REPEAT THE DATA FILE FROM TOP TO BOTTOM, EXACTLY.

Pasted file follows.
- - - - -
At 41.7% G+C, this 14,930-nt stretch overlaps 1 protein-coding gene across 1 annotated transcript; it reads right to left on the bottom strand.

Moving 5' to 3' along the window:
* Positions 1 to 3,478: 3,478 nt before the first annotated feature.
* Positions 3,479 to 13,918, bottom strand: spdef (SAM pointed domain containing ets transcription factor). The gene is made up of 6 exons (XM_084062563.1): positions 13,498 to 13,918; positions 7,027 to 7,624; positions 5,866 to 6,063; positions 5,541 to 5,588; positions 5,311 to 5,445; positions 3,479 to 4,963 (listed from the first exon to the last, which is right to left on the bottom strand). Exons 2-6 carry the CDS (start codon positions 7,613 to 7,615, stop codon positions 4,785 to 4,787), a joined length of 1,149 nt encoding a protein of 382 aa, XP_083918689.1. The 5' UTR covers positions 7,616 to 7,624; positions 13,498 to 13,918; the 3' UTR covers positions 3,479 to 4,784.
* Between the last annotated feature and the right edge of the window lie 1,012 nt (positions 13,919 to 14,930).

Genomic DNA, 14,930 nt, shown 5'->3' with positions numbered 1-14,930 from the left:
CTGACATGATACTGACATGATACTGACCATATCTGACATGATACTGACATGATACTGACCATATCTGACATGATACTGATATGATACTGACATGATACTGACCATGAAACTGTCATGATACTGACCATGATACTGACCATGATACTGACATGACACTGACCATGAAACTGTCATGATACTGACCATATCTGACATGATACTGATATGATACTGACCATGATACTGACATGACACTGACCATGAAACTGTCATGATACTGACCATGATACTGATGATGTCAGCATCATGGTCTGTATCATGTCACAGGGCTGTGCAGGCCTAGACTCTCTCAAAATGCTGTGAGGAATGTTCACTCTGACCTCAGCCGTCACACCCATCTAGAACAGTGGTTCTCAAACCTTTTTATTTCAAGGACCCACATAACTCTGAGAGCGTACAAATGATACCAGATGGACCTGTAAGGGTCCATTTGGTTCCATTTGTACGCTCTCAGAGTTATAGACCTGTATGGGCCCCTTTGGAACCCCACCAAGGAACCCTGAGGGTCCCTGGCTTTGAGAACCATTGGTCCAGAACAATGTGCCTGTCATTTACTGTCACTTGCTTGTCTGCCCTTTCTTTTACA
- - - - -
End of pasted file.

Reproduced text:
At 41.7% G+C, this 14,930-nt stretch overlaps 1 protein-coding gene across 1 annotated transcript; it reads right to left on the bottom strand.

Moving 5' to 3' along the window:
* Positions 1 to 3,478: 3,478 nt before the first annotated feature.
* Positions 3,479 to 13,918, bottom strand: spdef (SAM pointed domain containing ets transcription factor). The gene is made up of 6 exons (XM_084062563.1): positions 13,498 to 13,918; positions 7,027 to 7,624; positions 5,866 to 6,063; positions 5,541 to 5,588; positions 5,311 to 5,445; positions 3,479 to 4,963 (listed from the first exon to the last, which is right to left on the bottom strand). Exons 2-6 carry the CDS (start codon positions 7,613 to 7,615, stop codon positions 4,785 to 4,787), a joined length of 1,149 nt encoding a protein of 382 aa, XP_083918689.1. The 5' UTR covers positions 7,616 to 7,624; positions 13,498 to 13,918; the 3' UTR covers positions 3,479 to 4,784.
* Between the last annotated feature and the right edge of the window lie 1,012 nt (positions 13,919 to 14,930).

Genomic DNA, 14,930 nt, shown 5'->3' with positions numbered 1-14,930 from the left:
CTGACATGATACTGACATGATACTGACCATATCTGACATGATACTGACATGATACTGACCATATCTGACATGATACTGATATGATACTGACATGATACTGACCATGAAACTGTCATGATACTGACCATGATACTGACCATGATACTGACATGACACTGACCATGAAACTGTCATGATACTGACCATATCTGACATGATACTGATATGATACTGACCATGATACTGACATGACACTGACCATGAAACTGTCATGATACTGACCATGATACTGATGATGTCAGCATCATGGTCTGTATCATGTCACAGGGCTGTGCAGGCCTAGACTCTCTCAAAATGCTGTGAGGAATGTTCACTCTGACCTCAGCCGTCACACCCATCTAGAACAGTGGTTCTCAAACCTTTTTATTTCAAGGACCCACATAACTCTGAGAGCGTACAAATGATACCAGATGGACCTGTAAGGGTCCATTTGGTTCCATTTGTACGCTCTCAGAGTTATAGACCTGTATGGGCCCCTTTGGAACCCCACCAAGGAACCCTGAGGGTCCCTGGCTTTGAGAACCATTGGTCCAGAACAATGTGCCTGTCATTTACTGTCACTTGCTTGTCTGCCCTTTCTTTTACA